An interesting tech segment on Pauldotcom podcast, episode 110 at 21:00. They compare the design and engineering priorities for an inline IPS and IDS.
Inline IPS Priorities
- 1. Stability – at all costs stay up and don’t take down the network
2. Performance – don’t slow down the network traffic
3. No false positives – don’t block legitimate network traffic
4. No false negatives – don’t allow any attacks through the IPS
Hmmm . . . sounds a lot like control system priorities. First three priorities say ignore the security ramifications if it is a decision between availability and stopping an attack. The last priority is actually security. Maybe those IT guys are not totally different?
- 1. Eliminate false negatives – identify all attacks, see more alerts but don’t miss anything
2. Eliminate false positives – remove the noise so an analyst can focus
3. Performance – the IDS ability to process all the passively collected traffic
4. Stability of the IDS platform and application – don’t crash the IDS
Larry and Paul both prefer IDS over if IPS if a choice has to be made.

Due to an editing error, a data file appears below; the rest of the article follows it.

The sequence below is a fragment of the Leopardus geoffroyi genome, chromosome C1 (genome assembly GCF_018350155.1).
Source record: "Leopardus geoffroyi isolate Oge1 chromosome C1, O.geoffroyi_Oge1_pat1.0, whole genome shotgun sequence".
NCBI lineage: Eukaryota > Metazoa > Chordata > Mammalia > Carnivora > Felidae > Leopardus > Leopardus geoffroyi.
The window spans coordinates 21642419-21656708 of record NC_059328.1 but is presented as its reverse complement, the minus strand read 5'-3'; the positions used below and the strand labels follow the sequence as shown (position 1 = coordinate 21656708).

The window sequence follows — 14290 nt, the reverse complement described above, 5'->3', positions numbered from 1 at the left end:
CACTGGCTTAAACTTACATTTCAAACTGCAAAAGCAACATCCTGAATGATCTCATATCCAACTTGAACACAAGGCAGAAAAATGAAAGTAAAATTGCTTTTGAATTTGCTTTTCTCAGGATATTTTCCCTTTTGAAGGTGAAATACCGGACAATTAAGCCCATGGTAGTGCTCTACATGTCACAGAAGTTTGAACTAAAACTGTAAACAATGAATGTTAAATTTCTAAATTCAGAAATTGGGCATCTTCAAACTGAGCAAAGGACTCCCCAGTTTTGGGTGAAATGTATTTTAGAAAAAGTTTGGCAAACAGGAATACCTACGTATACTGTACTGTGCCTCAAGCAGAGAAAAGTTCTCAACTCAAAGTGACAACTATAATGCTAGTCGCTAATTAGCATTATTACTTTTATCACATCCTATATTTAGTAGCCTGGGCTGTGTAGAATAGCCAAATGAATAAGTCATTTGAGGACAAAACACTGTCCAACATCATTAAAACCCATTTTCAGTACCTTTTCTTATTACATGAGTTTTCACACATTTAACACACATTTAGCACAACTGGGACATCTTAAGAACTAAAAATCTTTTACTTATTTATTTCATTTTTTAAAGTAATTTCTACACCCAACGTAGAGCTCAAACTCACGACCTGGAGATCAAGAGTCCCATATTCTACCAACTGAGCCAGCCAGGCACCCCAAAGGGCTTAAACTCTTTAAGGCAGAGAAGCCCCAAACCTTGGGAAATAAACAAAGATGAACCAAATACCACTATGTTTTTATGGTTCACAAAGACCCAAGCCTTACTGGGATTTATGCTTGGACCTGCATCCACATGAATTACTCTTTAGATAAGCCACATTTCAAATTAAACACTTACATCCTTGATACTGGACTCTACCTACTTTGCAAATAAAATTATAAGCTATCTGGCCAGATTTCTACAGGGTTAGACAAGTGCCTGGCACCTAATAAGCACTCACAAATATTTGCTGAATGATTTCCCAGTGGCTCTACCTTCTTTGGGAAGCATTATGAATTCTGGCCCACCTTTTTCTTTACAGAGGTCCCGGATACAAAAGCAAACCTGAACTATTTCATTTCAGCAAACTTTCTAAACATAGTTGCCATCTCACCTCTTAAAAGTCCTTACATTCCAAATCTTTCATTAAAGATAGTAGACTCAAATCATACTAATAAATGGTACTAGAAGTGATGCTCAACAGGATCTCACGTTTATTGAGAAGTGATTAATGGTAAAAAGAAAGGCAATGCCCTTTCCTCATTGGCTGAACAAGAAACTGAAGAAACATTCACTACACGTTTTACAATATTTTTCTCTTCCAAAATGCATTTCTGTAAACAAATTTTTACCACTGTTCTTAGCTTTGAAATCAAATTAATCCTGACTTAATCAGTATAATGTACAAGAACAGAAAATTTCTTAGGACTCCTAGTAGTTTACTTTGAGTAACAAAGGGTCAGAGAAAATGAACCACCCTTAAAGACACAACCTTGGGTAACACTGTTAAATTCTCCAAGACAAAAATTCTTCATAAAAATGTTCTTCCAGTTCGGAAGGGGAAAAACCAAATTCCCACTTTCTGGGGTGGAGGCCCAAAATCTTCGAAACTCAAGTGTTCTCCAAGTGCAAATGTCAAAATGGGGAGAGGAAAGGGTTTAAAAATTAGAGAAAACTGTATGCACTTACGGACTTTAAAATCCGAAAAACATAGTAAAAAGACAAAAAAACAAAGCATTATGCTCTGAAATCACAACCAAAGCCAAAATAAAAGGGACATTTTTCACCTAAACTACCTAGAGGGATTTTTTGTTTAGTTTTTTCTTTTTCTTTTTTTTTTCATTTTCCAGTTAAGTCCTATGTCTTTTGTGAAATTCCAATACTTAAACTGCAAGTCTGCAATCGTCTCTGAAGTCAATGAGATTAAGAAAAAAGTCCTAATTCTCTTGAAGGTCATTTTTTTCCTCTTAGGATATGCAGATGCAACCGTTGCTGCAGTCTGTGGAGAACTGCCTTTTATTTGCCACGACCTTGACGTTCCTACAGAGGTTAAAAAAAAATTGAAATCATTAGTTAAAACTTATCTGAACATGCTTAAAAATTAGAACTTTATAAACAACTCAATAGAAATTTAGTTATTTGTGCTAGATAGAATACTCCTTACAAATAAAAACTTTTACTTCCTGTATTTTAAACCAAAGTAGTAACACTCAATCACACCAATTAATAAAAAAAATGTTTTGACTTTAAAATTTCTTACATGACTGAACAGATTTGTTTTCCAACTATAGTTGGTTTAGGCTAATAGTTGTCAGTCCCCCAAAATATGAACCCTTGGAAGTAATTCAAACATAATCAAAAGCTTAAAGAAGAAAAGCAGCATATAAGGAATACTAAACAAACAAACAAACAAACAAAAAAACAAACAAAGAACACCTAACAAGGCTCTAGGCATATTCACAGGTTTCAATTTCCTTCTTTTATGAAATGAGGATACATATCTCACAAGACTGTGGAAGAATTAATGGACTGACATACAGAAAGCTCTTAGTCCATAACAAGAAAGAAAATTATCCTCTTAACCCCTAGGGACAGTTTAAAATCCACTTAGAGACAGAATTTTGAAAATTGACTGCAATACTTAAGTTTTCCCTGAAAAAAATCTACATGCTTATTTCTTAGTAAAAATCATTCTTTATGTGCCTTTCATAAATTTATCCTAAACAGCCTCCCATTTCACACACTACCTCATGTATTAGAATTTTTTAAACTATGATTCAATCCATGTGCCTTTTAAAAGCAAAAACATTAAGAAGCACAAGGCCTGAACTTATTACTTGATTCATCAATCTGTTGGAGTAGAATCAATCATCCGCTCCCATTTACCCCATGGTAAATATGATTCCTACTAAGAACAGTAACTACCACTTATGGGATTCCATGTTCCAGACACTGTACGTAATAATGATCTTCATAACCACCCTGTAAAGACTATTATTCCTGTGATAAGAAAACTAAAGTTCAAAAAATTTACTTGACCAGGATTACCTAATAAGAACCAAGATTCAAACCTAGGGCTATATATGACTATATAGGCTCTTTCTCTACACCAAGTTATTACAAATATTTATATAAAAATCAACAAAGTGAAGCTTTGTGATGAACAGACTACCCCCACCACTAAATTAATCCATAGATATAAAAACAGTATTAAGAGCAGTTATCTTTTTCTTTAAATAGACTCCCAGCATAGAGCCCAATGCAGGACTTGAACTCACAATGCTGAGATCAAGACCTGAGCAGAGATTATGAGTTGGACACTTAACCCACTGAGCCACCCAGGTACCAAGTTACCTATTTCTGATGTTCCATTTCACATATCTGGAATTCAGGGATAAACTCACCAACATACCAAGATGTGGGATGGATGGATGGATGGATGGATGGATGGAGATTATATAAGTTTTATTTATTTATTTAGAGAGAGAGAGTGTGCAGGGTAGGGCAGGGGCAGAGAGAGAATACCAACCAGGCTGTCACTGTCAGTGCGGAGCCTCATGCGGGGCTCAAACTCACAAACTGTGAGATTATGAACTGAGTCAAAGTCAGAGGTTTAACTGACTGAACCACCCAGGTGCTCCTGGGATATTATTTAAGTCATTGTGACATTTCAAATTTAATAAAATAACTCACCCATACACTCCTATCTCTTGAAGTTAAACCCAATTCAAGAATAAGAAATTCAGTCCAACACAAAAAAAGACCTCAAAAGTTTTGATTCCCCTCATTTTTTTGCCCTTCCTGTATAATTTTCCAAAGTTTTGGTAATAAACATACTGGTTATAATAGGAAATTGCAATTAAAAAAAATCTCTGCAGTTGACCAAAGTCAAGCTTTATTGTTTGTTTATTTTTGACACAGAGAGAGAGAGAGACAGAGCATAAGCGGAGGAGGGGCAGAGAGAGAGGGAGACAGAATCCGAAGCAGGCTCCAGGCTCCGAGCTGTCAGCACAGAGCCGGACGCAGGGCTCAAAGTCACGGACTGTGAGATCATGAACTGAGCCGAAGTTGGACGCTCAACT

All control systems are a bit different, but we typically recommend an IDS sensor first on the control system followed by a sensor on the DMZ – – assuming there is also a commitment to monitor these passive devices.
We see inline IPS as more of a rifle shot for specific issues. Let’s say a system on the DMZ can’t be patched and you need to allow traffic on the affected port through the firewall to the DMZ server. Well this is known to be a successful attack, so this IPS signature should be turned on and set to block. Since most modern firewalls have IPS capabilities this really just involves intelligent use of the IPS feature as a compensating control for the unpatched vulnerability.